Rhythm and Melody...

Today is the 80th birthday of Philip Glass, the most famous, influential, and revered modern American composer, perhaps the most notable living composer in the world. I've been listening to his music since midnight during a marathon played by a radio station I like, and contemplating him in all of his many forms. 

If you didn't know, I compose music as well, and also toured around for a while in a band back in my stupid days. I still toy with music now and again... it's really so different from writing, and such a welcome relief sometimes. 

Before Philip Glass and the rise of minimalism, I feel a lot of music wasn't sure where to go, and was often unnecessarily complex. Glass distilled his thoughts into simple rhythms and melodies that pulses in waves, and most of the time, when listening to one of his pieces, it's obvious it's his. 

I've been writing a lot of poetry lately, and I would like to say it's a lot more like composing music than prose is. Here, it's also about rhythm and melody. 

You know, I didn't write poetry for many years, except for a brief burst when I wrote a poem about my friend in grief, "Evil Summer", which can be found on Amazon. Then I took a break again. But about a year ago I guess I started recording myself reading those poems, and that just kind of avalanched in writing poems again.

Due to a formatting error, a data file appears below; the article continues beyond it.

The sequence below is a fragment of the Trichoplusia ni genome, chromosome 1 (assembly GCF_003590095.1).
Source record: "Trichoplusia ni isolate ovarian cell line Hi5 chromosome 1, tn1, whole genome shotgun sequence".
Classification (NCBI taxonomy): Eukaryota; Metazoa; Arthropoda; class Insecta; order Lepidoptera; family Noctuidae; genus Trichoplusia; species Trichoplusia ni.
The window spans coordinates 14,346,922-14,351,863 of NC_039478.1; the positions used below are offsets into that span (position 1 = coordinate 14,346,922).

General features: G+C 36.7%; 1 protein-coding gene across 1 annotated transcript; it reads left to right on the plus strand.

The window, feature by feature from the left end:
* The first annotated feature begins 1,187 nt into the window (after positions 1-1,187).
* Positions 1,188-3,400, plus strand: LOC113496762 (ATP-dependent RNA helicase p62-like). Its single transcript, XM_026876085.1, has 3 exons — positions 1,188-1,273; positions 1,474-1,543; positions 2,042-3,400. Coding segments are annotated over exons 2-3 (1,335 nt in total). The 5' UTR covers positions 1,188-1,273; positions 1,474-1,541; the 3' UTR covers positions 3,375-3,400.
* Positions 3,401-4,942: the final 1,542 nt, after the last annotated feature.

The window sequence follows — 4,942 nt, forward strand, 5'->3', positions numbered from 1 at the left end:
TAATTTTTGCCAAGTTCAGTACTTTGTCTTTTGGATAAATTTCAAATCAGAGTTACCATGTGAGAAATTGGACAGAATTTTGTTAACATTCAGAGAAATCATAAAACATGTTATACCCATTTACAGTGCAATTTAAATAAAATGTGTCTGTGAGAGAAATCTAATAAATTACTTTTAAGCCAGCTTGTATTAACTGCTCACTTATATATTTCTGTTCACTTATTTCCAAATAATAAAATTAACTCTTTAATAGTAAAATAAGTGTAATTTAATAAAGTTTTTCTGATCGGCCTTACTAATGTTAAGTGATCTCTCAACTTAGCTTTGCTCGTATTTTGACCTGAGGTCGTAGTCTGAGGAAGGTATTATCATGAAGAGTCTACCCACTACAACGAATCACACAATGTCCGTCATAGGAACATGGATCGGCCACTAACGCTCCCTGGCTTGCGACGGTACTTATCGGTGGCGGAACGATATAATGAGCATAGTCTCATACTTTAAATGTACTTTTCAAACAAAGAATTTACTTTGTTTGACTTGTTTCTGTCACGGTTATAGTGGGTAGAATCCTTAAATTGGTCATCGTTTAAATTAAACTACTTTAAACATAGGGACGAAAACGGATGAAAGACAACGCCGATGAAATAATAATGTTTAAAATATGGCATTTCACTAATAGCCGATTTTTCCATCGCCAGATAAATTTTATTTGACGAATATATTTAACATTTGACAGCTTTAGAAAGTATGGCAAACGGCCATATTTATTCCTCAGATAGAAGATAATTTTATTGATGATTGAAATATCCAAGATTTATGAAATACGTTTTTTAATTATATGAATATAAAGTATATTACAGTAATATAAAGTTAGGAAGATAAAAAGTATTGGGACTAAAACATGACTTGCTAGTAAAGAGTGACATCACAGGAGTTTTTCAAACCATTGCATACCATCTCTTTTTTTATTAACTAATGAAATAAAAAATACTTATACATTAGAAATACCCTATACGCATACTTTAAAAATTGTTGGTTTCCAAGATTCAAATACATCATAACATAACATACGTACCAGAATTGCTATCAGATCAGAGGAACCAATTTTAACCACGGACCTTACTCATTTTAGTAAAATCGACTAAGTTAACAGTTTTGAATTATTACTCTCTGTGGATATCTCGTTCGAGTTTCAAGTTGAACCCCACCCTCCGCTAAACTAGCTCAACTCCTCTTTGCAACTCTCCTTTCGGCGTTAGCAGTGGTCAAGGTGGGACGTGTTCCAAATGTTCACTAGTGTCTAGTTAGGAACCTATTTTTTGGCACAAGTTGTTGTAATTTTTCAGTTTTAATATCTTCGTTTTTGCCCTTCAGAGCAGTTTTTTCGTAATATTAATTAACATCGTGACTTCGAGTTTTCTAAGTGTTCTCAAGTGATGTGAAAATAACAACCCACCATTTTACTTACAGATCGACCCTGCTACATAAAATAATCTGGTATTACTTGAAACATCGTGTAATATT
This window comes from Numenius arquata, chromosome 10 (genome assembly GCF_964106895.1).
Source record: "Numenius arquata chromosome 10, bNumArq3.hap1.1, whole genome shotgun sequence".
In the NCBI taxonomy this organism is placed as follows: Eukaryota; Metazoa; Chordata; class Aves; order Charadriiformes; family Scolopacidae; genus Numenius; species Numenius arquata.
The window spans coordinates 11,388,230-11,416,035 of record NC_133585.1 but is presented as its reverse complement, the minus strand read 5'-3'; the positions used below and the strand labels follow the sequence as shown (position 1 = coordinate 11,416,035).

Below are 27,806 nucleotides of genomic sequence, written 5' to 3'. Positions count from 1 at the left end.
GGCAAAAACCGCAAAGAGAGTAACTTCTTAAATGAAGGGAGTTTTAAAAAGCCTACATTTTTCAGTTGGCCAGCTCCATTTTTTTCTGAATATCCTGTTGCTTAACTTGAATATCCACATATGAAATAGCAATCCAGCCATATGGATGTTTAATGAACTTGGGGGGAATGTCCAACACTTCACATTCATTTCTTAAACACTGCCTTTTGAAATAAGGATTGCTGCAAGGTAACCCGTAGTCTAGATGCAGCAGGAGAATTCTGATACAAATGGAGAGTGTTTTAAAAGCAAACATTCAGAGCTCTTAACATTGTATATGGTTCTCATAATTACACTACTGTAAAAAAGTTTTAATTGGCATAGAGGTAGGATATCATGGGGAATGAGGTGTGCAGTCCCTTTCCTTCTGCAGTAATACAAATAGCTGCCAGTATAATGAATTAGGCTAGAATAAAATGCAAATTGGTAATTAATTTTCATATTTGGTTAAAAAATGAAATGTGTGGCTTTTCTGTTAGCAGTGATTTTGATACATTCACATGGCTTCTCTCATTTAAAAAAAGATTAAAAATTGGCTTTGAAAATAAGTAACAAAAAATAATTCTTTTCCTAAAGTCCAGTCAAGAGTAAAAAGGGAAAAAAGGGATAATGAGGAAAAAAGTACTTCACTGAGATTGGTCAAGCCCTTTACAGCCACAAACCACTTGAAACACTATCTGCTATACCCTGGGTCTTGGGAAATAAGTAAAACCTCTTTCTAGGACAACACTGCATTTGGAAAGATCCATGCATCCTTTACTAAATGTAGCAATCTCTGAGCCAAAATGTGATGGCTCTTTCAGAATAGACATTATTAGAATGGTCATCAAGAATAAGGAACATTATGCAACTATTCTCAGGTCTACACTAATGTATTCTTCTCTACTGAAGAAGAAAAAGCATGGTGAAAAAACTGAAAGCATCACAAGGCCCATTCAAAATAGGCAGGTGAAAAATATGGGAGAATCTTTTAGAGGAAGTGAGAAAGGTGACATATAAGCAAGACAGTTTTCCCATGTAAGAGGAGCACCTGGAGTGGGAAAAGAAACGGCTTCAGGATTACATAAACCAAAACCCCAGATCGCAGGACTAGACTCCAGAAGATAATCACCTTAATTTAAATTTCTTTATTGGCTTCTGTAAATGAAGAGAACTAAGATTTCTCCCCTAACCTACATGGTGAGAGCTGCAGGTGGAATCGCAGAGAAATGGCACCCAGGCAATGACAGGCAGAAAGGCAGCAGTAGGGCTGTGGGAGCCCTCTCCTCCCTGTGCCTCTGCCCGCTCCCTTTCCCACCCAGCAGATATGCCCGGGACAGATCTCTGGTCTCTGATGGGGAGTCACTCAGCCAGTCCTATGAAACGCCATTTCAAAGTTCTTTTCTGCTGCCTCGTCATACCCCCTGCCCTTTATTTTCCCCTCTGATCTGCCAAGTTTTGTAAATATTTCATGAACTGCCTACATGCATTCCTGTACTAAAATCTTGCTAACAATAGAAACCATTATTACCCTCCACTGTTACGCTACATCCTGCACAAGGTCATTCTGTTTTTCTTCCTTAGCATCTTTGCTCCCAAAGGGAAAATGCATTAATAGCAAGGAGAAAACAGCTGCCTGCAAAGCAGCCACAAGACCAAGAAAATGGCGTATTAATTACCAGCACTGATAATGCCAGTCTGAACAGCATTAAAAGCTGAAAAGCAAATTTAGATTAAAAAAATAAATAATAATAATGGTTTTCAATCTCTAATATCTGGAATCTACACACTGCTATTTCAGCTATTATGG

Sometimes I find it easier to write poetry. 

Glass set out to make music that was impossible simple, where melody was obvious. I suppose I try to do the same thing in my poetry. Sure, I admit I can get a bit obscure and clustered in some of my metaphors, but I don't sustain that kind of density, and most of the time, I keep things simple. 

There's a poetry contest I'm aiming for right now, The Emily Dickinson Award, which is not annual but more kind of random, for $10k, and publishing, etc. I'm trying to finish my latest epic poem for this project. The only problem, really, is I anticipate the poem being about 150 pages, where their limit is 88 pages. I'm hoping they'l forgive me when encountering the quality of the poem, and the necessity of its subject matter. 

Or not.